Program teaches US Air Force personnel the fundamentals of AI | MIT News

Program teaches US Air Force personnel the fundamentals of AI | MIT News

A new academic program developed at MIT aims to teach U.S. Air and Space Forces personnel to understand and utilize artificial intelligence technologies. In a recent peer-reviewed study, the program researchers found that this approach was effective and well-received by employees with diverse backgrounds and professional roles.

The project, which was funded by the Department of the Air Force–MIT Artificial Intelligence Accelerator, seeks to contribute to AI educational research, specifically regarding ways to maximize learning outcomes at scale for people from a variety of educational backgrounds.

Experts in MIT Open Learning built a curriculum for three general types of military personnel — leaders, developers, and users — utilizing existing MIT educational materials and resources. They also created new, more experimental courses that were targeted at Air and Space Forces leaders.

Then, MIT scientists led a research study to analyze the content, evaluate the experiences and outcomes of individual learners during the 18-month pilot, and propose innovations and insights that would enable the program to eventually scale up.

They used interviews and several questionnaires, offered to both program learners and staff, to evaluate how 230 Air and Space Forces personnel interacted with the course material. They also collaborated with MIT faculty to conduct a content gap analysis and identify how the curriculum could be further improved to address the desired skills, knowledge, and mindsets.

Ultimately, the researchers found that the military personnel responded positively to hands-on learning; appreciated asynchronous, time-efficient learning experiences to fit in their busy schedules; and strongly valued a team-based, learning-through-making experience but sought content that included more professional and soft skills. Learners also wanted to see how AI directly applied to their day-to-day work and the broader mission of the Air and Space Forces. They were also interested in more opportunities to engage with others, including their peers, instructors, and AI experts.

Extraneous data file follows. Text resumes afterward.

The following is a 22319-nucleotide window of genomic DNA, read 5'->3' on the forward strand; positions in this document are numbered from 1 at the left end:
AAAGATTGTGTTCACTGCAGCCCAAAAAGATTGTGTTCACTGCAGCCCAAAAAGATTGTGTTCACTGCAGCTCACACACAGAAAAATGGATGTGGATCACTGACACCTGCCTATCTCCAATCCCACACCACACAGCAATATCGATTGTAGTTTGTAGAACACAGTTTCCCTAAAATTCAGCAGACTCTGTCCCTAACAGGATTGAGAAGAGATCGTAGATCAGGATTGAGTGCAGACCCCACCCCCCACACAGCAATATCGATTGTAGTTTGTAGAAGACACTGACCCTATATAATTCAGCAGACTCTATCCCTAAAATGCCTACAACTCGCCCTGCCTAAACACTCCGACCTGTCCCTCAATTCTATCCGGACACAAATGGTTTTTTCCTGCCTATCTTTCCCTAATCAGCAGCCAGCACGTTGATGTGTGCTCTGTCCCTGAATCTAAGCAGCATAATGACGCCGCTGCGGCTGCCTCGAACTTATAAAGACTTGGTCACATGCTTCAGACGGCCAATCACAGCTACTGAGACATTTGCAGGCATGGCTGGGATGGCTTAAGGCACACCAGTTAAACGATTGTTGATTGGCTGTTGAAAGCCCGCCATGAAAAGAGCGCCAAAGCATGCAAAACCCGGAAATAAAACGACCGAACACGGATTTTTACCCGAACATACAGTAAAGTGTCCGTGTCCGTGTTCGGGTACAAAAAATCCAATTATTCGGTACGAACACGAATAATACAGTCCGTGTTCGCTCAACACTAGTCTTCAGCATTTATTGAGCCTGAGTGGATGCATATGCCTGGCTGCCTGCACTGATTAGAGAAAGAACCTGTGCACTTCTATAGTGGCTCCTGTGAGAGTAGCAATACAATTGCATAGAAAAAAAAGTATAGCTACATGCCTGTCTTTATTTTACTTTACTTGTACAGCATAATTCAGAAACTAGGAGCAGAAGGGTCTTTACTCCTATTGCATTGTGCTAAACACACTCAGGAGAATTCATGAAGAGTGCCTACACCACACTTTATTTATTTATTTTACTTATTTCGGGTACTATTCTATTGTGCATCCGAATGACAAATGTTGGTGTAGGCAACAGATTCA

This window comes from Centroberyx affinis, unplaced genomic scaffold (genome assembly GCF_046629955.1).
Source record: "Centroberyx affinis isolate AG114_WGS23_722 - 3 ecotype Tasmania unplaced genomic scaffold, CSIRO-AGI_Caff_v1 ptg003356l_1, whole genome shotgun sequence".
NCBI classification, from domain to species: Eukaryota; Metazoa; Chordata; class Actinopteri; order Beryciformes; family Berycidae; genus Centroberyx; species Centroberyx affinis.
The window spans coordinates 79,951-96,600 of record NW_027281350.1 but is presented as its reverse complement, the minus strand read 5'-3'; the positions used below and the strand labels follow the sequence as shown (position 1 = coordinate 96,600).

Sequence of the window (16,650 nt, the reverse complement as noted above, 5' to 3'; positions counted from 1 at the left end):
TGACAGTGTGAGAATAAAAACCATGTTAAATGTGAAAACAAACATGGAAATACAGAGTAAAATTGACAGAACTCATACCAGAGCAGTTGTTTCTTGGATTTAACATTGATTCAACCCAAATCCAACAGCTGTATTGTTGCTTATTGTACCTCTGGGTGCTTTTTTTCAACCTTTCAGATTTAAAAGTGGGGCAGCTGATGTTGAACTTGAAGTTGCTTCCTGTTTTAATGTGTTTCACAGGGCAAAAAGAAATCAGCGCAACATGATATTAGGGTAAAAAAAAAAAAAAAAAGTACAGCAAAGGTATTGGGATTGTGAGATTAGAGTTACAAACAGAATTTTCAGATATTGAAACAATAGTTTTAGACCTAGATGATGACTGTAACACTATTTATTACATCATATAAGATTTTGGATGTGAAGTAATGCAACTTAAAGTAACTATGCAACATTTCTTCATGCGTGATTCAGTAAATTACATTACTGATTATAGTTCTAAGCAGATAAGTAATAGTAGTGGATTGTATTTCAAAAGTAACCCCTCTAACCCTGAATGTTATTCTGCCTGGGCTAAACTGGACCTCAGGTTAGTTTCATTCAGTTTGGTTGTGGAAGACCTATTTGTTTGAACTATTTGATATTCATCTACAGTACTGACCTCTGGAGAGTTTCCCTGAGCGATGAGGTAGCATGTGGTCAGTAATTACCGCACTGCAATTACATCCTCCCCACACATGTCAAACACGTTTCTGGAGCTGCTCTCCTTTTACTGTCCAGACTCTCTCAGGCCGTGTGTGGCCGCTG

Based on these findings, which the program researchers recently shared at the IEEE Frontiers in Education Conference, the team is augmenting the educational content and adding new technical features to the portal for the next iteration of the study, which is currently underway and will extend through 2023.

“We are digging deeper into expanding what we think the opportunities for learning are, that are driven by our research questions but also from understanding the science of learning about this kind of scale and complexity of a project. But ultimately we are also trying to deliver some real translational value to the Air Force and the Department of Defense. This work is leading to a real-world impact for them, and that is really exciting,” says principal investigator Cynthia Breazeal, who is MIT’s dean for digital learning, director of MIT RAISE (Responsible AI for Social Empowerment and Education), and head of the Media Lab’s Personal Robots research group.

Building learning journeys

At the outset of the project, the Air Force gave the program team a set of profiles that captured educational backgrounds and job functions of six basic categories of Air Force personnel. The team then created three archetypes it used to build “learning journeys” — a series of training programs designed to impart a set of AI skills for each profile.

The Lead-Drive archetype is an individual who is making strategic decisions; the Create-Embed archetype is a technical worker who is implementing AI solutions; and the Facilitate-Employ archetype is an end-user of AI-augmented tools.

It was a priority to convince the Lead-Drive archetype of the importance of this program, says lead author Andrés Felipe Salazar-Gomez, a research scientist at MIT Open Learning.

“Even inside the Department of Defense, leaders were questioning if training in AI is worth it or not,” he explains. “We first needed to change the mindset of the leaders so they would allow the other learners, developers, and users to go through this training. At the end of the pilot we found they embraced this training. They had a different mindset.”

The three learning journeys, which ranged from six to 12 months, included a combination of existing AI courses and materials from MIT Horizon, MIT Lincoln Laboratory, MIT Sloan School of Management, the Computer Science and Artificial Intelligence Laboratory (CSAIL), the Media Lab, and MITx MicroMasters programs. Most educational modules were offered entirely online, either synchronously or asynchronously.